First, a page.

I’m just speaking out loud in my process of becoming.

Sunday, October 29th, 2017

Signing Out,

Esther Lynn


Preserving the Foundation

How is my today preparing me for my tomorrow? A question that’s been plaguing my mind ever since I turned 25 years old. It’s no different at age 29. I live in a world where every thing is always rushed, everything is right now, fast paced living is the way of life, there is no process and it’s much easier to avoid the journey. It’s easier to waste endless amounts of energy complaining, rather than searching for a solution. Doing the wrong thing is much more gratifying than the right thing. Planning and preparing is far too daunting–. Long  deep sigh….the list goes on and on…

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At times weighing myself down from the unmet pressures stirring from within.

This week I was confronted with a wise saying from the book of Proverbs. “Do your planning and prepare your fields before building your house.” (Proverbs 24:27) As I meditated on this scripture, I asked myself three questions.

  1. What am I planning?
  2. What have I prepared?
  3. Is my house honestly ready to be built?

In the past, I’ve made countless mistakes in equating plans and preparations with careers, finances and material positions. Not to say those things aren’t important, they most certainly are, but they are not the pillars of a home, nor a solid foundation that keeps it in place. There are plenty of people with gorgeous homes, amazing careers and endless material possessions who are still dissatisfied with life. As I’m getting older, my perspective on planning and preparation has changed. For me, building consistent solid relationships,  investing time, energy and resources in causes that matter, walking in alignment with my life’s mission and purpose, which in turn produces positive impactful outcomes is what really matters.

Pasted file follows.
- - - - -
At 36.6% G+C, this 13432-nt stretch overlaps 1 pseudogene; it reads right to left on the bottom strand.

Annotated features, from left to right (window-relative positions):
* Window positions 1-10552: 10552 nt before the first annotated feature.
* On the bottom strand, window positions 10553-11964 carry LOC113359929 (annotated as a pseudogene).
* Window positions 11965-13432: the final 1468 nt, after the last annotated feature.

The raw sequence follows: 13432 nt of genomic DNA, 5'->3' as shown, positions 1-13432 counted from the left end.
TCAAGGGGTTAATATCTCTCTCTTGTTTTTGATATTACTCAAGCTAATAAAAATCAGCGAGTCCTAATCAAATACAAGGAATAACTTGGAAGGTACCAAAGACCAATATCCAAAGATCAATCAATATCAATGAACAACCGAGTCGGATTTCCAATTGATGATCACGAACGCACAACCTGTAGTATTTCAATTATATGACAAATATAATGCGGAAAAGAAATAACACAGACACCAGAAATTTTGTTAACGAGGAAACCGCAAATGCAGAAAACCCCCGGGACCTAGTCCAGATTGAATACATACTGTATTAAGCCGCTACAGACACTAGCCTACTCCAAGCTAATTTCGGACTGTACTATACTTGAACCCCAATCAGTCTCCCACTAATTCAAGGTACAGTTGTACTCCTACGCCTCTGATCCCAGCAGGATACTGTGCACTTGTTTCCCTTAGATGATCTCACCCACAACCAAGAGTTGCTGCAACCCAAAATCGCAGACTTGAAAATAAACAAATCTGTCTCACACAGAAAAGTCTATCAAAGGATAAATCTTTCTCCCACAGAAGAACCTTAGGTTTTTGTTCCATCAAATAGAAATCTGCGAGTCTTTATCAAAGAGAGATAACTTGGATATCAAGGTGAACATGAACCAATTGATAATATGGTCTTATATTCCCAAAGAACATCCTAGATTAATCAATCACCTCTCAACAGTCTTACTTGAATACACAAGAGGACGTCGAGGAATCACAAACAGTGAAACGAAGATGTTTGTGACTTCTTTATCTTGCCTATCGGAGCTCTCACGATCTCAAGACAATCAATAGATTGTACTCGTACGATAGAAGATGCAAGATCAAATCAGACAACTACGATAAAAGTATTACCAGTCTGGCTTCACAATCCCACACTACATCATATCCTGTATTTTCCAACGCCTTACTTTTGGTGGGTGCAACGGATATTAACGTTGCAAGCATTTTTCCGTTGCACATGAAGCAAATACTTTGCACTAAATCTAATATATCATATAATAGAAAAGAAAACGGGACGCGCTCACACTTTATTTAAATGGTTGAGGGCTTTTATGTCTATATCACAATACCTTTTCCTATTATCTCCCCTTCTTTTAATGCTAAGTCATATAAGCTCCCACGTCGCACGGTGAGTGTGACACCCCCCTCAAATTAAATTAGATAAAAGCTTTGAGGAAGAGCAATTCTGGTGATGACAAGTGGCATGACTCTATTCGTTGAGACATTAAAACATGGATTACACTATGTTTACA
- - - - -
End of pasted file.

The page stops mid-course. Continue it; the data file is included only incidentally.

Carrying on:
When I thought about the questions, what am I planning and what have I prepared, I had to really think deeply about my process, journey, impact and progress. I had to separate things I’ve done (actions) with the values of my heart (character-authentic self). I thought about the many children I encounter on a daily basis at work and outside of the classroom. The many unknown names I interact with on the streets, walking to and from set destinations. I thought about the many things that give me a great sense of joy and the things that bring me deep sorrows. My plans consist of the deep treasures that were given to me by my creator, value systems that affect the world in a greater sense beyond just me. They are plans that my great ancestors must have started from long ago. Plans that have been hidden in the deep soils of my earth; plans rooted in the fields of preparation awaiting its season to be harvested and  used.

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plans hidden among the roots.

The question, what have I prepared should be changed to what am I preparing. The preparation is an on-going  process. It has its different stages but its never-ending.  If not careful, preparations can become stagnant due to distractions and vainglory. It’s in my nature to long for acknowledgment and praise from others. But, if I’m truly honest with myself, words of affirmation from others do nothing for the soul, if  the heart is discontent with life. It’s one thing to want more but, it’s another to never see the good  and the growth along the way.

 A house can only be built on a solid foundation. My foundation will always be found within my heart.

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It’s just a matter of appreciating its greatness, deepness and vastness in my life. When  I start looking else where to validate my worth, a piece of my structure becomes undone. I’m learning how to stay true and preserve the  heritage (my foundation) that’s been established from the beginning.


I’m just Speaking Out Loud in my Process of Becoming…


Signing Out,